Reimbursement for RFA continues to expand
Reimbursement for RFA continues to expand
Reimbursement for radiofrequency ablation of tumors continues to broaden, with local Medicare agencies and most major insurers covering the procedure for unresectable liver neoplasms. Palliative RFA treatment of bone metastases follows as the next most widely accepted procedure. These positions are bolstered by existing CPT codes for the treatments.
Coverage for other procedures remains mixed: Some insurers generally accept RFA on a case-by-case basis, subject to certain controls, while others consider it experimental and therefore beyond the scope of coverage.
Aetna, for example, takes a broad view of RFA. According to its policy, RFA is deemed "medically necessary" for the palliative treatment of osteoid osteoma and for debulking primary and metastatic lesions that are causing symptoms. In addition, the procedure is covered for curative efforts aimed at primary or metastatic malignant neoplasms when the patient is unable to tolerate surgical resection.
"Our policy is geared to a certain extent to case-by-case review," said Robert McDonough, medical director of Aetna's Clinical Policy Unit. "It isn't specific to one particular tumor type. You take into account the context of that individual case and the person's individual circumstances and whether they're particularly medically fragile, and then you would allow that as a curative treatment."
McDonough cautions that RFA coverage does face limits: Aetna does not regard it as a first-line treatment.
"If you're using RFA and your intent is curative, and you have no documentation that this patient is unable to tolerate surgical resection, that would not be covered," McDonough said.
Cigna Healthcare, on the other hand, is more conservative about the procedure. RFA is covered for certain types of liver and kidney tumors and, subject to certain clinical criteria, for chronic spinal pain. But Cigna considers the procedure experimental, said spokesperson Amy Turkington, and therefore does not cover it for other treatment uses.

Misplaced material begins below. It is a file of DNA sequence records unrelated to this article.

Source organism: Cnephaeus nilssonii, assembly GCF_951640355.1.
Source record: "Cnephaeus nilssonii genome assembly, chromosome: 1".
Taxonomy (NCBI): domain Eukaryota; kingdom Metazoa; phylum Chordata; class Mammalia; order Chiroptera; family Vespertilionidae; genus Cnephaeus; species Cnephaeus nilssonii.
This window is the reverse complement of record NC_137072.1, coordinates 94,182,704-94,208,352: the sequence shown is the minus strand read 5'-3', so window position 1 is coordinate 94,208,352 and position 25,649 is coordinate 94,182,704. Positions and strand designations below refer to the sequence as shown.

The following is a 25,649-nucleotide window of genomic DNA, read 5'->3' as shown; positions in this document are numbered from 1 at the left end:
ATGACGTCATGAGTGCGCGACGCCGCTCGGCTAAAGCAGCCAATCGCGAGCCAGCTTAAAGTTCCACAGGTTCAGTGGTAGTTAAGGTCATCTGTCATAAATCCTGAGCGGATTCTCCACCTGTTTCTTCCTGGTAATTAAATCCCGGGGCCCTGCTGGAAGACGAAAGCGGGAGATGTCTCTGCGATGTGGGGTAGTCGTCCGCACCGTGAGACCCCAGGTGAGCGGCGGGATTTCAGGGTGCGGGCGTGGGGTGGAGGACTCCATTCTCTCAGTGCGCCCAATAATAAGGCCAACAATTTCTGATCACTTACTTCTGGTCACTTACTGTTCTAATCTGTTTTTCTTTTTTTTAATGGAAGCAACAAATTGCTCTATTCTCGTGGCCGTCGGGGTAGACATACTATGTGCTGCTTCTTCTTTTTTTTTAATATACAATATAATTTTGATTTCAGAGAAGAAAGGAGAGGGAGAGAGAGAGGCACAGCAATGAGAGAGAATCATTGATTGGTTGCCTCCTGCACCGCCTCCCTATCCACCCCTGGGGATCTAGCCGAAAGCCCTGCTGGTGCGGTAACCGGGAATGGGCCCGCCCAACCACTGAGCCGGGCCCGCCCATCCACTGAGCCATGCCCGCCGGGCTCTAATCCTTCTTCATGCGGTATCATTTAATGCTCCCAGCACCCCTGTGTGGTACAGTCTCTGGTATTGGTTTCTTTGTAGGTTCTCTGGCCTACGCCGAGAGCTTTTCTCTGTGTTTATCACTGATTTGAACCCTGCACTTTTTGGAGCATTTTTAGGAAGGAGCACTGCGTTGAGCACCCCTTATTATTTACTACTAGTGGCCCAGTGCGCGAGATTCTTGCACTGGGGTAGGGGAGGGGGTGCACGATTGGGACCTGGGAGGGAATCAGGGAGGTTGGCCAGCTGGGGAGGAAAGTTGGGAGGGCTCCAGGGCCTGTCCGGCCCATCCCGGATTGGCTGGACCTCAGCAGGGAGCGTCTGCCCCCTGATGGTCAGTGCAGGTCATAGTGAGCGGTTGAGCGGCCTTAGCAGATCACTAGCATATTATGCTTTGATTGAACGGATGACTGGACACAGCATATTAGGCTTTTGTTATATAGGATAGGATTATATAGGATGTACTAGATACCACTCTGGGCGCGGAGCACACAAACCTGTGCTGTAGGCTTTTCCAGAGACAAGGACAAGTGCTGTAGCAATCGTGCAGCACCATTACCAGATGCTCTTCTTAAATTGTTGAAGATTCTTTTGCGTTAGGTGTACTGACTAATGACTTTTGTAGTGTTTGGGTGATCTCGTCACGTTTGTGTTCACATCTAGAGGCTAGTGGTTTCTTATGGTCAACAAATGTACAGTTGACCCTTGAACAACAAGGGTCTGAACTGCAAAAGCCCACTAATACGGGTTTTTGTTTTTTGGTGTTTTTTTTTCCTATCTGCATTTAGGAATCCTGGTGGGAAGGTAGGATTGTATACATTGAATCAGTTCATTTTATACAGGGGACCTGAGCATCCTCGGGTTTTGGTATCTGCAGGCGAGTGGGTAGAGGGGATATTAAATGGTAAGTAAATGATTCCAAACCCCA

McDonough attributes this lack of consistency among insurance carriers to the dearth of major long-term clinical studies of RFA.
"When the available evidence is limited, and when there are no clear evidence-based guidelines for use, that's when you get this kind of divergence among carriers," he said. "It's easier when it's more clear-cut — when there's a well-designed study, whether the outcomes are related to clinical improvement, reductions in morbidity, or improvements in survival. It's also easier when you have clear guidelines from the leading medical professional organizations about the appropriate use of these types of technologies. In this instance, we are not at that stage."
The key question payers need answered is whether RFA actually improves survival when it is used for curative intent, McDonough said. In addition, researchers must address the possible weak points of RFA, such as providing a cancer-free margin around the ablated tumor. Finally, studies should weigh the risks inherent in the procedure against those of surgical resection.
"It's not an entirely benign treatment," he said. "It's not as simple as a quick little insertion and zap and then you're out. There are risks as well as potential benefits."
RFA proponents are confident that the evidence to support the procedure will be forthcoming. They point to the wide acceptance of RFA for liver and bone tumors as a first step toward even greater coverage.
Many advocates predict that lung and kidney treatments will be the next procedures to accumulate the body of evidence necessary for wider coverage.
A study commissioned by manufacturer Vivant Medical predicts that CPT codes for RFA of kidney and lung tumors will be established within the next three to four years. Once the codes exist, coverage tends to become more widespread.
Proponents are also optimistic about new and emerging technology. Vivant's study reports that most providers were comfortable using RF codes to cover microwave ablation as well. According to Aetna's McDonough, the carrier has not yet received any requests for microwave coverage. When it does come up, he said, the company will evaluate it on the evidence.